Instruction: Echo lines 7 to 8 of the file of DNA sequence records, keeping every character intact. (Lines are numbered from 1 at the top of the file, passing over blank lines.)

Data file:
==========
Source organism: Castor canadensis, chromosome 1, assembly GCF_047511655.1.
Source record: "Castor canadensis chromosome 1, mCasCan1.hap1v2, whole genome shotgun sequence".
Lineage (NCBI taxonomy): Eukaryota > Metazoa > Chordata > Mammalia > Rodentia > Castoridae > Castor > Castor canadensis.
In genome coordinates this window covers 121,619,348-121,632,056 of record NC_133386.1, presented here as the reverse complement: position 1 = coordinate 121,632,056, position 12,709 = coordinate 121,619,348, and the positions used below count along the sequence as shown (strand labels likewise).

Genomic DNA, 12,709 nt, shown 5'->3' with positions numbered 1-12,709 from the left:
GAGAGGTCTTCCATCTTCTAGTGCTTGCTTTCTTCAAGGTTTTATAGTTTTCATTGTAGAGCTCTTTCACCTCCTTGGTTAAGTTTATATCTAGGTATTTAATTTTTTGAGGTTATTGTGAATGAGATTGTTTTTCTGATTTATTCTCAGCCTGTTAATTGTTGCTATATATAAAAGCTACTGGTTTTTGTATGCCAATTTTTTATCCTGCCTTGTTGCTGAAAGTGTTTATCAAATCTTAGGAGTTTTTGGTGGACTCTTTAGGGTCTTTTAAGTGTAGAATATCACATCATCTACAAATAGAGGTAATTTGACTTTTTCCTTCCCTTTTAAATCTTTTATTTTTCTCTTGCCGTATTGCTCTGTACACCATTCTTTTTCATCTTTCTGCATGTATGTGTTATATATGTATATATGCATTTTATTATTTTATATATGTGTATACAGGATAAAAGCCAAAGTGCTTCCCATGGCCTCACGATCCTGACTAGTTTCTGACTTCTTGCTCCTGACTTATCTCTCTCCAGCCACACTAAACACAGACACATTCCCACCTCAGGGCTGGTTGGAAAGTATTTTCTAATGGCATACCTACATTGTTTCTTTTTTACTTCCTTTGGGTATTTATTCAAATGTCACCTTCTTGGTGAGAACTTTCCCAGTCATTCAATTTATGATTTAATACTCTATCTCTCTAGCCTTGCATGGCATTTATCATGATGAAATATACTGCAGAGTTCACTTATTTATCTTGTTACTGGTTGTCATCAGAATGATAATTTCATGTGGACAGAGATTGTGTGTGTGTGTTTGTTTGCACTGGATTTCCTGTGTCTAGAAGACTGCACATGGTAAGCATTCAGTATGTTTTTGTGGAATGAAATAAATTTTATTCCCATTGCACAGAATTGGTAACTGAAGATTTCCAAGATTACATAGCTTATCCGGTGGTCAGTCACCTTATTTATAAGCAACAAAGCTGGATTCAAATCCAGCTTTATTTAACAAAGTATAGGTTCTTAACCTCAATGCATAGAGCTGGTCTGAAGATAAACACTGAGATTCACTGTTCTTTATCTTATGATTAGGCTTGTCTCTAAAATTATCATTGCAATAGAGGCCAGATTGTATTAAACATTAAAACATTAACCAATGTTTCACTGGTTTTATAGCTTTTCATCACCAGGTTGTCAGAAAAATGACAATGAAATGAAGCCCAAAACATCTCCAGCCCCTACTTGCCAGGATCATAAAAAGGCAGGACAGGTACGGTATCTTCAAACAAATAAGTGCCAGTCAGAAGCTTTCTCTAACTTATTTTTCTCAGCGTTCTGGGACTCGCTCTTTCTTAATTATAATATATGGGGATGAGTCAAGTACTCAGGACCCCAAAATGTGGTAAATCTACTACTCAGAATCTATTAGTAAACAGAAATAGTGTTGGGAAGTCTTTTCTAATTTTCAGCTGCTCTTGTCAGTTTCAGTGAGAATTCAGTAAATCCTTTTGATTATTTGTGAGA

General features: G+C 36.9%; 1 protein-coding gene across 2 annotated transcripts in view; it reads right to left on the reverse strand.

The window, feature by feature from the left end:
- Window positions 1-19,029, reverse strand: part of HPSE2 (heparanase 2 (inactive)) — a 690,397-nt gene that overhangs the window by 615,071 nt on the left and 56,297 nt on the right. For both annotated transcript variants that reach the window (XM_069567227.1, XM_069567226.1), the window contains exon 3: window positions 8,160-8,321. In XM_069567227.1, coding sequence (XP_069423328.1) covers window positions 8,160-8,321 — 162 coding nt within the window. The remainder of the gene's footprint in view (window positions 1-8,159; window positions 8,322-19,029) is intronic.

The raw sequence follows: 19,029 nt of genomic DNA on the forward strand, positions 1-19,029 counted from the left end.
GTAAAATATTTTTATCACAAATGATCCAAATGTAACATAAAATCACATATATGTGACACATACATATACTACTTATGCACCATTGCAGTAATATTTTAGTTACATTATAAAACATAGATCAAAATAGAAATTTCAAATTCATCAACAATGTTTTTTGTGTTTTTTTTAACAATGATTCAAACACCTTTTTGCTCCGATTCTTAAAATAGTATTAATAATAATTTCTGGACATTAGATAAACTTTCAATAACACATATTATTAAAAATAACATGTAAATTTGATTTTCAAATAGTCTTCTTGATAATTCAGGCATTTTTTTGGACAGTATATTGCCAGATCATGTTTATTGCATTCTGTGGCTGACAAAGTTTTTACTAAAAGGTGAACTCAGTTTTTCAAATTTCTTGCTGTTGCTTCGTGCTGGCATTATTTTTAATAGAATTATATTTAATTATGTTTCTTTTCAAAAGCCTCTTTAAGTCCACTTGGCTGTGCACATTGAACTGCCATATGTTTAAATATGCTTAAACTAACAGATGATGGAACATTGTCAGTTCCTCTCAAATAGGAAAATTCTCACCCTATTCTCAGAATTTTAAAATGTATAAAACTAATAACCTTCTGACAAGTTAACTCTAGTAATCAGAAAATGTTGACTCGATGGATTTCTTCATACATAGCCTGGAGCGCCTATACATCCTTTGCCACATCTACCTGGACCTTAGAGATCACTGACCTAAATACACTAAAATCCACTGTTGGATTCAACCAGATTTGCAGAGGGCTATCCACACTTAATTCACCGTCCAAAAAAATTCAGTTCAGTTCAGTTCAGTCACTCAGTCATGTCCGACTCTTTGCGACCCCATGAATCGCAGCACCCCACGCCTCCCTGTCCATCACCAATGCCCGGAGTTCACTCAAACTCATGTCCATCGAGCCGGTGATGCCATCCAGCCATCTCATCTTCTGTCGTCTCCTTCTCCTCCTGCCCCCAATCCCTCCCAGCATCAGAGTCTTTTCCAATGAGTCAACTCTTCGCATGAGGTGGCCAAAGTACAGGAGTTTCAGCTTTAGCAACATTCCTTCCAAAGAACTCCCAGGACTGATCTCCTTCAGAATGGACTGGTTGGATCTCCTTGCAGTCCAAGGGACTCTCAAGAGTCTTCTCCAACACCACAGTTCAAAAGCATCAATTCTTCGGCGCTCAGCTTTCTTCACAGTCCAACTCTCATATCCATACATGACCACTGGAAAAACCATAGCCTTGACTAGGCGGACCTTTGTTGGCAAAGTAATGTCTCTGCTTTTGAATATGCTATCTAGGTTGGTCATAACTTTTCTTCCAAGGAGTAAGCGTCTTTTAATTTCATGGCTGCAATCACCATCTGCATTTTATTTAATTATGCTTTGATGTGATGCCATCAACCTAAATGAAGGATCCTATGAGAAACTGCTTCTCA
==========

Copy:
General features: G+C 36.9%; 1 protein-coding gene across 2 annotated transcripts in view; it reads right to left on the reverse strand.

The window, feature by feature from the left end: